A shocking new video appears to show shopping carts full of fresh produce at a Walmart warehouse as workers prepare to dump the food.
The clip was posted online by a TikTok user who wrote in the caption that the total value of the food that would be thrown away was $200,000.
“There is already a slight odor starting to develop,” a worker says in the video. “Yes, there is a strong smell,” the other staff member replies. As of this writing, the video has been viewed nearly half a million times.
It is unclear when and where the clip was filmed. DailyMail.com has contacted Walmart for comment.
Many who commented on the original TikTok post speculated that the video was filmed in a store that had lost power due to hot weather, and that the staff had no choice but to throw away the food as it was about to take off. lose.
Others pointed out how inconceivable it was that the retail giant would simply throw away so much food when an estimated 34 million people in the US are food insecure, meaning they don’t know where their next meal is coming from, according to Feeding America.
The video comes as Walmart begins closing stores across the country and is also reporting a spike in store robberies. DailyMail.com has contacted Walmart for comment on this story.
A new video apparently shows retail giant Walmart preparing to throw away $200,000 worth of groceries.
In the clip, a store worker says the product is starting to “smell” as he spears what appears to be a piece of steak.
TO similar video was published in November 2022 showing carts full of food lined up at a Walmart store in South Carolina apparently ready to be thrown away.
while a reddit post it apparently showed a dump truck dumping hundreds of pounds of fruits and vegetables into a landfill. In 2016, a CBC feature in Canada showed photos and videos of dozens of trash cans outside Walmart stores filled to the brim with food.
The USDA estimates that one-third of all food is not eaten in the US.
The person who posted that video said they contacted Walmart about the waste and were told the company has a policy of not donating food.
According to a section on the Walmart company website He said his policy is to sell food that is near its expiration date at a reduced price “through discount food products.”
In 2022, Walmart said it sold “more than 190 million units of food” through food discount programs.
Unpurchased food is then given to food banks or other charities, Walmart says. The giant donated nearly 700 million pounds of food to the US in 2022.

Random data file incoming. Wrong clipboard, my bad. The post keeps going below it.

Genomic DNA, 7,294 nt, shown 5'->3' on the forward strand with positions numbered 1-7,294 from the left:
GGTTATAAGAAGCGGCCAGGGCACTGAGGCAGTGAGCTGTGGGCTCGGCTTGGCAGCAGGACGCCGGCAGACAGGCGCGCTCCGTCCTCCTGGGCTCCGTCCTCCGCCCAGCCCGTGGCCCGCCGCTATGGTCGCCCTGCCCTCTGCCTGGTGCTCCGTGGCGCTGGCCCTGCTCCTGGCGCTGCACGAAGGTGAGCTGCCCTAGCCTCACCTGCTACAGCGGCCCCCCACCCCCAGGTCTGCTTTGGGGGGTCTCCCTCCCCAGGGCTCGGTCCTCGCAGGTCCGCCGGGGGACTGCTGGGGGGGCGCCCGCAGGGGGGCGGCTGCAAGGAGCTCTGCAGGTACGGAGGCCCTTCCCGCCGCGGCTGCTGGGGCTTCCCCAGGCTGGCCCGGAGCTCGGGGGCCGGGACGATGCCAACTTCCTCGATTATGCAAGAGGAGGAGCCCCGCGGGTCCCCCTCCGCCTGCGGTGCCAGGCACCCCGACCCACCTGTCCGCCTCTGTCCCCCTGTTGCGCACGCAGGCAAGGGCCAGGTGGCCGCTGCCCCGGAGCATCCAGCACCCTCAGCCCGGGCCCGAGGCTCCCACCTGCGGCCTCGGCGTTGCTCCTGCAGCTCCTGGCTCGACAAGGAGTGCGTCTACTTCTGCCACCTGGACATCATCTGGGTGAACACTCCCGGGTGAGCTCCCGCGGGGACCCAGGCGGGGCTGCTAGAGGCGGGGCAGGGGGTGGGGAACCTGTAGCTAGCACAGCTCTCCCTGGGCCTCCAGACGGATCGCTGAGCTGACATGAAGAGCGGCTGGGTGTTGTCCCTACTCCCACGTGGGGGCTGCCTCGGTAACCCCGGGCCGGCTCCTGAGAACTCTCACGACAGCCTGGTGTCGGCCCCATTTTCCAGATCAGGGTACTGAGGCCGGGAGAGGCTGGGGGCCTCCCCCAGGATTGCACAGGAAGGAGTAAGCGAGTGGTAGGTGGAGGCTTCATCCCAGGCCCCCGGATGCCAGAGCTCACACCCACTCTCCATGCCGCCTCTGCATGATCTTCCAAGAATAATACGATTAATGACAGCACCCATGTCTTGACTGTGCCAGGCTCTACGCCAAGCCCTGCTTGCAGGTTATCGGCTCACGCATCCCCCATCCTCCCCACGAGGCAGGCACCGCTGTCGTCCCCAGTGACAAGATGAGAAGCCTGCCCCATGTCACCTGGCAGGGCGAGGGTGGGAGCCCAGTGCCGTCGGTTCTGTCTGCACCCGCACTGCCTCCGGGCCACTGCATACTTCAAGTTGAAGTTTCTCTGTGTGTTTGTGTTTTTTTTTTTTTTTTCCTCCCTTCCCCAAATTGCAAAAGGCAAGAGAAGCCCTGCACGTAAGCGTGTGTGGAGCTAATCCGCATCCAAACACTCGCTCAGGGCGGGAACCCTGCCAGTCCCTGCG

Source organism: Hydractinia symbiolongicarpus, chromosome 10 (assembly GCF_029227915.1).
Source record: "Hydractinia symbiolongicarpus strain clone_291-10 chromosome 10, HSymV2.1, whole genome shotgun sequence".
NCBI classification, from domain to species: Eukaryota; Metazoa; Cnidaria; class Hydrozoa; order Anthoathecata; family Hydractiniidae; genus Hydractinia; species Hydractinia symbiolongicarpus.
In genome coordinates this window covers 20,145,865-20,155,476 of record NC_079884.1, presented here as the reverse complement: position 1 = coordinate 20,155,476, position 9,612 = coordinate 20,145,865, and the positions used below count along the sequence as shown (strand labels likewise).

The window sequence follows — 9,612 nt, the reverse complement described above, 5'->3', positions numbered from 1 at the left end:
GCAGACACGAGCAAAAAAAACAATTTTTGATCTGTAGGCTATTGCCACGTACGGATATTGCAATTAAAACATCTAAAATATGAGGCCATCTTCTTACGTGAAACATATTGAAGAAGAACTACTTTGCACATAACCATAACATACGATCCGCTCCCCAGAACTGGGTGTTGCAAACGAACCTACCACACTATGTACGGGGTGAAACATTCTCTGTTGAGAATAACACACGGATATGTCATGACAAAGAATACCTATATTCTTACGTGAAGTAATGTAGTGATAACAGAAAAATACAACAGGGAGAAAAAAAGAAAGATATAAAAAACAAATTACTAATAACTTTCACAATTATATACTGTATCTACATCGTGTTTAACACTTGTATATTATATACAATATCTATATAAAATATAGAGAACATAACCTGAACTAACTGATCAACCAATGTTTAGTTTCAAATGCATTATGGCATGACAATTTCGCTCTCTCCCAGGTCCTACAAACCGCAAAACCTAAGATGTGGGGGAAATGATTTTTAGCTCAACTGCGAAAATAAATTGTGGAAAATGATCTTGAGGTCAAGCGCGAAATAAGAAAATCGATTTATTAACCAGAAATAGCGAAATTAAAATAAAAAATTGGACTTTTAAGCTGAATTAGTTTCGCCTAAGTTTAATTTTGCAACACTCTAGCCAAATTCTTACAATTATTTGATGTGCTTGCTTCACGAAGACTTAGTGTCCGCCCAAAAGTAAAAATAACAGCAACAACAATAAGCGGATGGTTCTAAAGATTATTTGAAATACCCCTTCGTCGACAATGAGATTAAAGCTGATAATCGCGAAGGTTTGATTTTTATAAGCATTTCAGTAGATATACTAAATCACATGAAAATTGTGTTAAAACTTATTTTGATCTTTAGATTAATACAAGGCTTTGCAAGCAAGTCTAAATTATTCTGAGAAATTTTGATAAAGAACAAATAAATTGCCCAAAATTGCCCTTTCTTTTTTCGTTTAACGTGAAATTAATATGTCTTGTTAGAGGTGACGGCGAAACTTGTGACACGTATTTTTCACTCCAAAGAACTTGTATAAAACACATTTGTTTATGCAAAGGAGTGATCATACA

A similar video surfaced in 2022, showing shopping carts full of food being thrown away.
Many were horrified by the apparent waste, while Walmart says on its website that the company donates or recycles all unsold food.
The video comes as Walmart begins closing stores across the country and is also reporting a spike in store robberies.
Food that goes bad is sent to be turned into animal feed, compost or energy, the company statement says.
Stores in Argentina, China, Chile, Japan, South Africa, the UK and the US “send a portion of their food waste to anaerobic digestion plants, which break down the food into gases that can be used as fuel and fertilizer.” “.
The company said it hopes to have zero percent waste by 2025.
Experts say that growing awareness of food waste and its incredible cost, both in dollars and in environmental impact, has led to an increase in efforts to mitigate it. US food waste startups raked in $4.8 billion in 2021, 30 percent more than they raked in in 2020, according to ReFed, a group that studies food waste.
“This has suddenly become a huge interest,” said Elizabeth Mitchum, director of the Center for Postharvest Technology at the University of California, Davis, who has worked in the field for three decades.
“Even companies that have been around for a while are now talking about what they do through that lens.”
In 2019, about 35 percent of the 229 million tons of food available in the US, worth about $418 billion, went unsold or consumed, according to ReFed.
Food waste is the largest category of material that lands in municipal landfills, according to the US Environmental Protection Agency, which notes that rotting food releases methane, a problematic greenhouse gas.
ReFed estimates that 500,000 pounds of food could be diverted from landfills annually with high-tech packaging.
Among the products in development is a sensor from Stockholm-based Innoscentia that can determine whether meat is safe based on the buildup of microbes on its packaging.
And Ryp Labs, based in the US and Belgium, is working on a label for produce that would release a vapor to delay ripening.
Kroger, the nation’s largest supermarket chain, ended its multi-year partnership with Goleta, Calif.-based Apeel Sciences this year because it found consumers were unwilling to pay more for products brushed or sprayed with the edible coating. by Apeel to keep moisture in and oxygen out. thus extending the time that the product stays fresh.